In this weeks Friday guest post Dr Colin Clerkin shares a technique he likes to use and invites you to add your comments.
What would you see as the credits roll …?
Reading recent posts on the Coaching Confidence blog, including Jen’s post “Once Upon a Time” and Frederique Murphy’s similarly-titled “Once Upon a Time …!” , I was prompted to think about the power of story telling within coaching and how, when you can help a client create their own story of how they want their life to be, you are creating a powerful vision that then allows you and your client to make the changes that are needed to enable them to begin to bring this story to life.
We all know of the importance of creating a strong vision with our clients, and I am sure we all have various techniques we use to achieve this. I thought today I would share with you one method I like to use, especially with young people or with clients who are perhaps struggling to identify their ultimate goals for coaching. I’d welcome your thoughts or comments on it, as I am constantly looking at how I can tweak my practice to make it even better.
The “Future Movie” concept is one I learned many moons ago within my therapy practice when I attended a workshop with Dr Ricky Greenwald, a child trauma expert and EMDR practitioner from New York. It was presented as a therapeutic technique and I used it often when I worked with children and families with problems. Although I’ve altered it a little over time to suit my coaching clientele, the basic elements remain. Using some EMDR (Eye Movement Desensitisation and Reprocessing) techniques can enhance the power of the vision, but they are not a necessity for it still to be effective.
As I am teasing out with clients their goals and what they want to achieve through coaching, I find that some clients struggle to imagine how things might be different in the future – they have ideas of what they want to change, perhaps, but they find it difficult to connect with how their world might be different if they make those changes. The possibility of change appeals but they may find it hard to believe that they can make changes that will have any significant impact on their world.
After discussing the power they have within them to make a difference to their lives, I then sometimes introduce them to their “Future Movie”. I ask them to let their imagination flow as they listen to what I outline next, perhaps picturing what I describe projected onto the wall in front of them and then I begin to tell them a story that goes like this: “Ten years from today (or five or whatever time frame you feel is relevant to your client), I arrive home after a long day, just wanting to sit and unwind for a bit, so I grab something to eat and settle down to watch a movie. I turn to the TV listings and see that “The (Client’s Name) Story” is just about to start. I think to myself, “Hey, I knew them X years ago … I wonder how their story has developed since then?” The movie starts and I become totally absorbed in this movie, feeling all the ups and downs and cheering the hero on as they soar to achieve all they aspire to. As the credits roll, I think to myself “Wow, they really did it … they told me all those years ago that this is what they wanted, and now there it is … what an inspiring movie!”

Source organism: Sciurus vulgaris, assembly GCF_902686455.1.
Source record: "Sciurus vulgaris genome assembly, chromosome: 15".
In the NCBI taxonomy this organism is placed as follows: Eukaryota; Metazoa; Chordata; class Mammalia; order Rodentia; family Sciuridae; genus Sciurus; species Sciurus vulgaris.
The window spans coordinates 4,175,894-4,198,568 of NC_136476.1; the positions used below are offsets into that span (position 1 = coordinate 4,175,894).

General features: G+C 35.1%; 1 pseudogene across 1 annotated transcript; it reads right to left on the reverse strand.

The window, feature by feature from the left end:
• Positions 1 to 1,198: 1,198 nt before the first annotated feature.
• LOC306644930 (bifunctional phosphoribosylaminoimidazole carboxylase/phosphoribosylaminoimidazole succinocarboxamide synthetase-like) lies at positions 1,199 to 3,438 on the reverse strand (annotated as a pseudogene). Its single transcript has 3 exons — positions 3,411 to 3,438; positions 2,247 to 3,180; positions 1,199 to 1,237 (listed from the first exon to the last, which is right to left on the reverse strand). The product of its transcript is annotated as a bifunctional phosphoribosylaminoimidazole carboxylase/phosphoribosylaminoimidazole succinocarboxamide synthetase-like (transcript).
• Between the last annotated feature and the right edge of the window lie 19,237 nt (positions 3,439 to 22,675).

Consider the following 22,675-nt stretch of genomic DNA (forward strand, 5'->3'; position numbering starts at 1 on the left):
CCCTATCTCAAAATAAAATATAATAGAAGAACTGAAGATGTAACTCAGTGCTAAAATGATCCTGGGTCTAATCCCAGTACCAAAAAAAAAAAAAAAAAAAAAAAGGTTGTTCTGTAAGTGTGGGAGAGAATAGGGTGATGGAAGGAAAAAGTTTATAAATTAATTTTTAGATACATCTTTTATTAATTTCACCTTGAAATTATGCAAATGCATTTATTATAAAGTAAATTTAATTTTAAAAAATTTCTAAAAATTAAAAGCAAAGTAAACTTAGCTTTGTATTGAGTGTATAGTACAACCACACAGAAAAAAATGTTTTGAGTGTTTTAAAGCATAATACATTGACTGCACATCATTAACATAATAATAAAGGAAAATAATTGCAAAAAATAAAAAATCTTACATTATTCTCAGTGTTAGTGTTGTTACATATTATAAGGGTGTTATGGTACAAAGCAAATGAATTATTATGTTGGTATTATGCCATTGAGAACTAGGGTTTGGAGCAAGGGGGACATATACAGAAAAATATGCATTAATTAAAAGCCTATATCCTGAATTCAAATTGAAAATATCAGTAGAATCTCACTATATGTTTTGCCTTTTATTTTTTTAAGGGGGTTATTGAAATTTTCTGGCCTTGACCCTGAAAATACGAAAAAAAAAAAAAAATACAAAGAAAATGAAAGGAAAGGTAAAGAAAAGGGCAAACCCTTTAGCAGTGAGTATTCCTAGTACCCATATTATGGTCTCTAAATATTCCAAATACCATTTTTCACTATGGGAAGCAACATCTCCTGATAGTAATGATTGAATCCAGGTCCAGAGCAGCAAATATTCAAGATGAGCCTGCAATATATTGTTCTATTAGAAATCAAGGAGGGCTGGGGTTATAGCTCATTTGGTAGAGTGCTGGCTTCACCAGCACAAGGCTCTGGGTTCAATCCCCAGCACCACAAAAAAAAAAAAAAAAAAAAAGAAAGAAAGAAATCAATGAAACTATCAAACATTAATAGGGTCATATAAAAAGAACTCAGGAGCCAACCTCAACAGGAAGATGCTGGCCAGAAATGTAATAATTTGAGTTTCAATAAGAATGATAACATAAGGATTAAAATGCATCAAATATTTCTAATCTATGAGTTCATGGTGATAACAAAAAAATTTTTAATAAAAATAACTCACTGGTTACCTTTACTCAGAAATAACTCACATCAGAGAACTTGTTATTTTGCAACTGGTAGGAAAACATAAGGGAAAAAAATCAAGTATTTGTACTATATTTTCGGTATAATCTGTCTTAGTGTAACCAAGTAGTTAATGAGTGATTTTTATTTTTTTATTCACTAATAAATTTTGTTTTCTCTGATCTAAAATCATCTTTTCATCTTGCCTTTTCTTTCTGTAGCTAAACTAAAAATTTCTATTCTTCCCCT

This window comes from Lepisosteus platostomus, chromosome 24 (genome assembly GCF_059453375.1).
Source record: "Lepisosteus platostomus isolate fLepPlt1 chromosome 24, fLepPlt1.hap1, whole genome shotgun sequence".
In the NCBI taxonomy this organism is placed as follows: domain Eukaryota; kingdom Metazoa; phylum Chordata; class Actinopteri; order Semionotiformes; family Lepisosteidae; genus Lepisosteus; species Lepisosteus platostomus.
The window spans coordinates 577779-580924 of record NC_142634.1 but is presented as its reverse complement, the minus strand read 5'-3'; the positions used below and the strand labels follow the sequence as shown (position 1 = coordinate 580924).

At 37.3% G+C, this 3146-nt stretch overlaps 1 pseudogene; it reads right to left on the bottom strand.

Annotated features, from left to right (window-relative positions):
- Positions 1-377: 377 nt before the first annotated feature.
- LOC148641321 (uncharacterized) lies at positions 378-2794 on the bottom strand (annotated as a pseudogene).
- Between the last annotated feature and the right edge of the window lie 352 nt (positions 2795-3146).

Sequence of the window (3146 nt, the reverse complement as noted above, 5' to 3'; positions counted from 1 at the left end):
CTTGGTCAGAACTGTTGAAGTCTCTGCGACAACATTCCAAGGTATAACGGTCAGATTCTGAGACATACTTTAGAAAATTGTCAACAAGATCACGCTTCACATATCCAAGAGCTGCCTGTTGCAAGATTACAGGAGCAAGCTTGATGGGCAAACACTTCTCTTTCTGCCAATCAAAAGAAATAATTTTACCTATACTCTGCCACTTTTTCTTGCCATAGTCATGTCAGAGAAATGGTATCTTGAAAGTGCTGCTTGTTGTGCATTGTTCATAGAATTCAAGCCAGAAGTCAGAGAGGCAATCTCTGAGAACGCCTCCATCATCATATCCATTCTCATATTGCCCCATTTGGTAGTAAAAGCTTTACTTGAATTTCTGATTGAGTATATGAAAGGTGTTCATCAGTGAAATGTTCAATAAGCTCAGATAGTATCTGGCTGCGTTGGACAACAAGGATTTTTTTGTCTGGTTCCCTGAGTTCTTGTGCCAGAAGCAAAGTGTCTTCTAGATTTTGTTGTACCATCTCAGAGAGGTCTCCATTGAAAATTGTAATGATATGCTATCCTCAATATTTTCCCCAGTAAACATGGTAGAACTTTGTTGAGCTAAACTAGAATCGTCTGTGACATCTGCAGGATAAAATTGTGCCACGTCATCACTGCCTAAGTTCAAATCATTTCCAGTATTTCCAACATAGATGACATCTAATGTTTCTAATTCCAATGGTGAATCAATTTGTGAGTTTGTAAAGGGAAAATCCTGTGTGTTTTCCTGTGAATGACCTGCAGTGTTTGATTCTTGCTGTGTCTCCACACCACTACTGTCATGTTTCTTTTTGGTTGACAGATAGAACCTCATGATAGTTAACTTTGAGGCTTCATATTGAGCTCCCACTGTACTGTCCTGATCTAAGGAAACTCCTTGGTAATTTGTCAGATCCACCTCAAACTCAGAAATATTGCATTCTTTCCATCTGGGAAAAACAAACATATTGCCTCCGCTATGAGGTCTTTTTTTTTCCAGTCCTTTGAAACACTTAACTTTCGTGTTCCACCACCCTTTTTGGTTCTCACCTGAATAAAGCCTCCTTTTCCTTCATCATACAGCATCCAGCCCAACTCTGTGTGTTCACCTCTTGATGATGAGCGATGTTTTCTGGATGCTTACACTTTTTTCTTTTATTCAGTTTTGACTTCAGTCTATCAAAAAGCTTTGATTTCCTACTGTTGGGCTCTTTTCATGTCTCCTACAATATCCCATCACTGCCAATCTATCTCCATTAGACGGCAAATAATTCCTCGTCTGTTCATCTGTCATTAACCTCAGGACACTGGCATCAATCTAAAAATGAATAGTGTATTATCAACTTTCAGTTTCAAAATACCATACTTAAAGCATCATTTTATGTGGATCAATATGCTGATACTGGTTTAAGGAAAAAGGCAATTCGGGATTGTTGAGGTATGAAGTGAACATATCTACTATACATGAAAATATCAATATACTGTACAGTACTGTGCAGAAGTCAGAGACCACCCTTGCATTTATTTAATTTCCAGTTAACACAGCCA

I then ask the client to describe to me what they are seeing on the “screen” as the credits are rolling on this movie, to describe the final image, in as much detail as they can, tapping into the brightness and colour, what they feel inside, who else is there with them, describing in detail what this scene means to them as it relates to their success, what their thoughts are as they experience this positive outcome, and, most especially, what they are saying to themselves at that point in time.
I will delve deeper into these points with the client, as getting as clear a vision that connects to the successful culmination of this phase of their story is important. Clients need to be able to emotionally connect with this vision and flesh out what it is their aspirations and goal-setting can ultimately achieve. When they have been able to do this, it is much easier for them to identify the interim goals that they need to set and work towards that will take them closer to their ultimate vision of their future. Without this clear vision, I find that some clients, especially my younger clients, do struggle to identify those critical steps that they need to take within their goal-setting practice to move forward with purpose and energy.
I believe that a goal without a thought-through end-result is little more than a vague “wouldn’t it be nice if …” wish-list, so this technique helps clients focus and be clear about what their goals are and why they are important to them. As I’ve said, it can be particularly effective with young clients (I work with adolescents and adults in my practice), but it is a tool that can be useful whatever your client’s age or background, whether they are personal development coaching clients wanting to look at their personal lives or business coaching clients, trying to visualise how their business or careers can develop going forward.
And it is another example of the power of story-telling in coaching; only this time, you help your client put themselves smack bang in the starring role!
About the Author/Further Resources
Dr Colin Clerkin is a psychologist and coach based in Chester, in the North West of England. Colin has been involved in helping people tackle challenges in their lives for almost 20 years, initially as a clinical psychologist and, over the past three years, as a personal development coach too. He launched Mirror Coaching earlier this year, and provides face-to-face or Skype-based coaching to parents, individuals and small business owners. After his own experiences with cancer in recent years, he has also been inspired to coach cancer survivors as they look to adjust to life after cancer.